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APPETITE FOR DISCUSSION
Welcome to Appetite for Discussion -- a Guns N' Roses fan forum!

Please feel free to look around the forum as a guest, I hope you will find something of interest. If you want to join the discussions or contribute in other ways then you need to become a member. We especially welcome anyone who wants to share documents for our archive or would be interested in translating or transcribing articles and interviews.

Registering is free and easy.

Cheers!
SoulMonster

2022.08.01 - MovieMaker Podcast - Interview with Slash

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Post by Blackstar Tue Aug 02, 2022 6:47 am

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Post by Blackstar Tue Aug 02, 2022 6:50 am

Excerpts from the MovieMaker website:
---------------------------------------------

Slash’s Love of Old-School Horror Led Him to Executive Produce and Score The Breach

Early in The Breach, the new horror film from Rodrigo Gudiño, a body turns up on the Porcupine River and a driving, powerful riff kicks in: It’s the sound of the film’s executive producer and composer making his presence known. Before he was Slash, the legendary guitarist of Guns N’ Roses, he was Saul Hudson, a kid who loved horror.

“I’ve been hustling, you know, trying to produce movies, since the last one that I did, which was all the way back in 2013,” Slash says in the latest episode of the MovieMaker podcast.

The Breach stars Emily Alatalo, Natalie Brown, Allan Hawco and Mary Antonini. Based on the book by Nick Cutter and adapted by Ian Weir, the story begins when the mutilated body of a physicist washes up on the shores of the river. Police chief John Hawkins (Hawco) must work with his ex-girlfriend Meg Fulbright (Alatalo) to make sense of the secrets that lie within the walls of the physicist’s eerie home, which is haunted by something sinister.

Gudiño pulled Slash onto the project knowing he was a fan of horror.

“I’m an old-school sort of horror fan,” Slash says. “We’ve been using Lovecraftian kind of references on this, but it definitely has sort of a slow burn, sort of 70s aesthetic, and there was a suspense thing because you really don’t know what the fuck is going on until the last act. It’s the kind of thing where, for me, it’s more cerebral than it is just everything, you know, spilled out onto the screen. He knows my style, so he knew I would dig it.”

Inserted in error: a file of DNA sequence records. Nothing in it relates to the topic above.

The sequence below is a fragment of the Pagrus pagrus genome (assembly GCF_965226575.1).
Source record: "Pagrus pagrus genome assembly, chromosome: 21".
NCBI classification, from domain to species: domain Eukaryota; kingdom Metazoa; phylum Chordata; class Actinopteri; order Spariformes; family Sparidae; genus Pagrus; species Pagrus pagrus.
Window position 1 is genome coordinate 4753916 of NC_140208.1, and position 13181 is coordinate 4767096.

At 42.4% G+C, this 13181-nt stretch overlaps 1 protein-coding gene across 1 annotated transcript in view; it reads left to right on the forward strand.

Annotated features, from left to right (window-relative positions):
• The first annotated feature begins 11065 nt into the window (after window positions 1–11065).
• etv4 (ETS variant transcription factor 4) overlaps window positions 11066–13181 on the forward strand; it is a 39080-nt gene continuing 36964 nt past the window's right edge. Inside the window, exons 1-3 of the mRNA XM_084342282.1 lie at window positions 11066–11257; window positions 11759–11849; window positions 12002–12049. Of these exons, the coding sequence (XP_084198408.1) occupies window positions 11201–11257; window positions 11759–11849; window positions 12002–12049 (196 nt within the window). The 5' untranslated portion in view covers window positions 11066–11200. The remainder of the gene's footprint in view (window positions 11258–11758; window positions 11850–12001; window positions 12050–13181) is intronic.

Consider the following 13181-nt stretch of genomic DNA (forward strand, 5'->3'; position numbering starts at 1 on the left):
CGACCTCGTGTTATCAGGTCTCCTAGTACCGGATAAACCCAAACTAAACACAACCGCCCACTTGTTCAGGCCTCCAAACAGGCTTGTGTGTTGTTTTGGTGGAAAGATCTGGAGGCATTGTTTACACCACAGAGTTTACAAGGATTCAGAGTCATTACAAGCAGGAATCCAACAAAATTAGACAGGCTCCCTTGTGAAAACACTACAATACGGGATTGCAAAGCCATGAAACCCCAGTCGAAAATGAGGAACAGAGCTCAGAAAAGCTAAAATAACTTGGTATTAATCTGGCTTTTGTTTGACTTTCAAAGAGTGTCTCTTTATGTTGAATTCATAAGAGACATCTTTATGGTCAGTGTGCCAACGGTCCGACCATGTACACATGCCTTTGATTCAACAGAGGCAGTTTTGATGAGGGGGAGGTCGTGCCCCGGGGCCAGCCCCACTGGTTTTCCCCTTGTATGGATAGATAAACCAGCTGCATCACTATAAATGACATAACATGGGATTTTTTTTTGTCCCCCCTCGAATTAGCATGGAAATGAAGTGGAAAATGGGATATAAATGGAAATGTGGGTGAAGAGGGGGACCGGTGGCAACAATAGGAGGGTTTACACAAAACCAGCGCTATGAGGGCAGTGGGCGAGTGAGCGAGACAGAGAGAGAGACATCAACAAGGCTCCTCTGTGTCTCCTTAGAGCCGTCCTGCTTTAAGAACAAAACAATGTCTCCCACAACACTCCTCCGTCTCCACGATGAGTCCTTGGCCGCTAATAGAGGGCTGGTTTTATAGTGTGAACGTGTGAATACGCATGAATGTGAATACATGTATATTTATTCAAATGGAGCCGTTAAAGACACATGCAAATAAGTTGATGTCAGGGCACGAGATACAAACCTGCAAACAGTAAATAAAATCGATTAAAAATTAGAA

In the past, the rock star has scored films including 2013’s Nothing Left to Fear, 2011’s This Is Not a Movie. He also contributed music to Quentin Tarantino’s 1997 crime drama Jackie Brown. Slash worked with composer Aybars Altay to score The Breach.

“We went back and forth taking this particular melody that I had and making it really ominous and heavy for the intro. But then for the other parts throughout the movie that I did, everything just seemed to work on acoustic — very sparse and sort of naked,” he said.

Slash doesn’t let his reputation as a hard rock guitarist pigeonhole him into a certain genre when it comes to film scores.

“Being that I’m a guitar player and sort of recognized for doing sort of loud, boisterous, hard rock stuff, that does not hardly ever apply when I’m writing something for a movie,” he said. “Usually, every script I’ve written sort of pulls me in another direction. That being said, you can have a rock song in a movie, and that’s great. But as far as the actual score is concerned, it can be something that’s super, super light, or it can be a lot of you know, stand-up bass and cello.”

He says when it comes to scoring a movie, the key is to “follow your gut instinct.”

“I can’t be bothered with whatever people’s expectations are. I mean, the variables in that alone would make you crazy, if you start thinking really about what other people’s expectations are going to be,” he said. “You just have to sort of just follow your gut instinct, and then once you’ve established that, you can think, Now, is that going to make sense to anybody else listening, or not? But even then, I don’t really — I just do what I think is going to work and what sounds good to me, and then just go from there. I always have done.”